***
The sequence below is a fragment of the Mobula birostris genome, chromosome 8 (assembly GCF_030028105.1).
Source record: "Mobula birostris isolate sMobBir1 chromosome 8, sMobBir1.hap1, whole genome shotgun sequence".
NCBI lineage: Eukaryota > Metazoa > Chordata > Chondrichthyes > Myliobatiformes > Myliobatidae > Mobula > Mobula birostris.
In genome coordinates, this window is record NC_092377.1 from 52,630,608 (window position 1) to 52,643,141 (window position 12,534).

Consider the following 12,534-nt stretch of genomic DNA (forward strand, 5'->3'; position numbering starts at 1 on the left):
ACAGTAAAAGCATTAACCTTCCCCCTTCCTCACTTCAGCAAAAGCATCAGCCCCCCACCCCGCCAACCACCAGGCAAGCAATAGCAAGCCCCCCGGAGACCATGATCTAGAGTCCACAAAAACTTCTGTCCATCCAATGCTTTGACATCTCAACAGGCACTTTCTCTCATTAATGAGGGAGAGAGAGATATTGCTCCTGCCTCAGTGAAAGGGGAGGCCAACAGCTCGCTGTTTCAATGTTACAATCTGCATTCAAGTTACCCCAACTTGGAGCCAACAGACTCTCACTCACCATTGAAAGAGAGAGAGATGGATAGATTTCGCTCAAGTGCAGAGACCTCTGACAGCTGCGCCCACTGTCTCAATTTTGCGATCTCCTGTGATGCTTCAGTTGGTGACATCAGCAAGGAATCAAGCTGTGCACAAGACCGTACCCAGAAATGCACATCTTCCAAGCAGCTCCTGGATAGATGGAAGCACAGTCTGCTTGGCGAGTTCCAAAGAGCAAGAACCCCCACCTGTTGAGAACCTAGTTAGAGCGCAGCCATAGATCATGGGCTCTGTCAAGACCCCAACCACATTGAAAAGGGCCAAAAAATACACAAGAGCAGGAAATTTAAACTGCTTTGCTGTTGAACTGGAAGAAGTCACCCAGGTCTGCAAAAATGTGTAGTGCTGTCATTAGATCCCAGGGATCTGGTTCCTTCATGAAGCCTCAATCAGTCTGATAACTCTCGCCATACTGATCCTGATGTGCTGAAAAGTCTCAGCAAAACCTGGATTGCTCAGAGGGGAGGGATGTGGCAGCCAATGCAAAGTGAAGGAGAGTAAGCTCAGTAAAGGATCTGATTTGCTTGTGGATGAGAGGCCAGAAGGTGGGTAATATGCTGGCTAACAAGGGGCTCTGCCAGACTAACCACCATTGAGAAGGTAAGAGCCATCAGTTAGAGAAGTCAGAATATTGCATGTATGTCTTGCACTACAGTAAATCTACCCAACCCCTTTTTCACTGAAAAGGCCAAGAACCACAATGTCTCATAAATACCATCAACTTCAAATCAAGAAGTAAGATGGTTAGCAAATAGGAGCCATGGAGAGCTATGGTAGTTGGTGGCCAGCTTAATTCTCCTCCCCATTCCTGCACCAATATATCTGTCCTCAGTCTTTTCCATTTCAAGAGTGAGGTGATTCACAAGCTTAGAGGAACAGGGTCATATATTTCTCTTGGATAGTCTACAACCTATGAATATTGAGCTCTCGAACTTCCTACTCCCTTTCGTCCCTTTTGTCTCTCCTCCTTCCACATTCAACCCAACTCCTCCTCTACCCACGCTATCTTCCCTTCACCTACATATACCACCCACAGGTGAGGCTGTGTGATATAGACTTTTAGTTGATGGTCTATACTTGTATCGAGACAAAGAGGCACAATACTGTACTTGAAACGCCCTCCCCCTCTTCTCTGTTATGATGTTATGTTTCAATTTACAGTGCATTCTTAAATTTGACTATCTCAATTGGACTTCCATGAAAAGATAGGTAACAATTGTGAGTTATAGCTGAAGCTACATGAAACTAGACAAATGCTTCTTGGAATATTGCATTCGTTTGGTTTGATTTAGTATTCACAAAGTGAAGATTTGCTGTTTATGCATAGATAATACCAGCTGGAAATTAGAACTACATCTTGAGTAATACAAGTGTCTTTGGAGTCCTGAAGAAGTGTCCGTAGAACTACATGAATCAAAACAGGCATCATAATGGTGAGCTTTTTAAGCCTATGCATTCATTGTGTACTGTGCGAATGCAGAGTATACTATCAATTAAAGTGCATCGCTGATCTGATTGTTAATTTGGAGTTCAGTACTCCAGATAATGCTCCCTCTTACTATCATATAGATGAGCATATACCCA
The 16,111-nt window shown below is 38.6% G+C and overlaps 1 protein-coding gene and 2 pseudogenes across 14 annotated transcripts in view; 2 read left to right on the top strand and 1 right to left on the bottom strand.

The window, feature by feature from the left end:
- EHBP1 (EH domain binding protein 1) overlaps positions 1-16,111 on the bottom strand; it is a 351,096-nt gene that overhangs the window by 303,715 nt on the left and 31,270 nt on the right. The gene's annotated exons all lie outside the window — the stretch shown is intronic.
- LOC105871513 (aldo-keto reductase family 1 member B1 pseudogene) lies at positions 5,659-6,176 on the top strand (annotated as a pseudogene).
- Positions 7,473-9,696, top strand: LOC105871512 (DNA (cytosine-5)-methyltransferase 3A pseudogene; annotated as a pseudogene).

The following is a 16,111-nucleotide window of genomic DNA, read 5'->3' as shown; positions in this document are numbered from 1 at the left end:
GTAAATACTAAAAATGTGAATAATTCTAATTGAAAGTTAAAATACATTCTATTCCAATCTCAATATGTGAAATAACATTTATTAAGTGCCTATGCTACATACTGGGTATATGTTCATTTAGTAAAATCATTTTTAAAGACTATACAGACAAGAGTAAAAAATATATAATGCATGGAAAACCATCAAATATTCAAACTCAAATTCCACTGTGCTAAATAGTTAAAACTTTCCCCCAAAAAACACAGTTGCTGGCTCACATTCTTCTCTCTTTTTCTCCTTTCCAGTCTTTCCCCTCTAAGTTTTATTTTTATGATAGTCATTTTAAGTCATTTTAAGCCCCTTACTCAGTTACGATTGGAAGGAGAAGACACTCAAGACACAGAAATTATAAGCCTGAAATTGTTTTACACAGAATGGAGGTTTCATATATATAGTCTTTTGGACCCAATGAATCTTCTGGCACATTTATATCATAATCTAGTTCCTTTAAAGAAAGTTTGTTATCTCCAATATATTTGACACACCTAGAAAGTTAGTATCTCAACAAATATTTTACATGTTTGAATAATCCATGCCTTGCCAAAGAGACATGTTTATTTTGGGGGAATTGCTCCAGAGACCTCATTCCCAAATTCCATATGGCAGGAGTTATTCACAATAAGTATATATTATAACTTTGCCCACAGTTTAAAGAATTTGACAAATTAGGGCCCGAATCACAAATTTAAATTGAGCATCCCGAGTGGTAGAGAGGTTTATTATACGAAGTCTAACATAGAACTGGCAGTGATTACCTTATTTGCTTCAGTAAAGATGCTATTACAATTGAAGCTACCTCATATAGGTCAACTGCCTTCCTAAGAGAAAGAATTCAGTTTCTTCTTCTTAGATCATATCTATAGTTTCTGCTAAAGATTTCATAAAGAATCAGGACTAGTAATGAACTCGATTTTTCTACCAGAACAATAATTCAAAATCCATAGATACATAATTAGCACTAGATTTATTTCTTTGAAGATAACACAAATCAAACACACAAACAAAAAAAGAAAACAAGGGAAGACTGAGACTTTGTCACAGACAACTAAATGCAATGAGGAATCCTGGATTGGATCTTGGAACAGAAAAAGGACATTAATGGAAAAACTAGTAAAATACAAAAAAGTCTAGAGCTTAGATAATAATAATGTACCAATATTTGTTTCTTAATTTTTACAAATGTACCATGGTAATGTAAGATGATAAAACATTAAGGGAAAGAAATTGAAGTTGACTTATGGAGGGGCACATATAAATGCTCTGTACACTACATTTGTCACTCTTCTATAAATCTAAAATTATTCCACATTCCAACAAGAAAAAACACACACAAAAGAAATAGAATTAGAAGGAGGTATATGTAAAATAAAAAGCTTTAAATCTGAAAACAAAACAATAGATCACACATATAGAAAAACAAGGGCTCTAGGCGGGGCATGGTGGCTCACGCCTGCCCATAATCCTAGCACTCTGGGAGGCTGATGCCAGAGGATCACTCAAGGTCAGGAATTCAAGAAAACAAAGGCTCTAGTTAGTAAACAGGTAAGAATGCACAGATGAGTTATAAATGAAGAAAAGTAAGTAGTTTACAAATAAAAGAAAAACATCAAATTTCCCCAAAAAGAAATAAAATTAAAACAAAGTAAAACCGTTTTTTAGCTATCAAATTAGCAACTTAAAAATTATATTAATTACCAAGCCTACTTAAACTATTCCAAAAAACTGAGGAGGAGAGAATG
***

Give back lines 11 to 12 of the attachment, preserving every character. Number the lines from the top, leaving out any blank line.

- Positions 7,473-9,696, top strand: LOC105871512 (DNA (cytosine-5)-methyltransferase 3A pseudogene; annotated as a pseudogene).

The following is a 16,111-nucleotide window of genomic DNA, read 5'->3' as shown; positions in this document are numbered from 1 at the left end: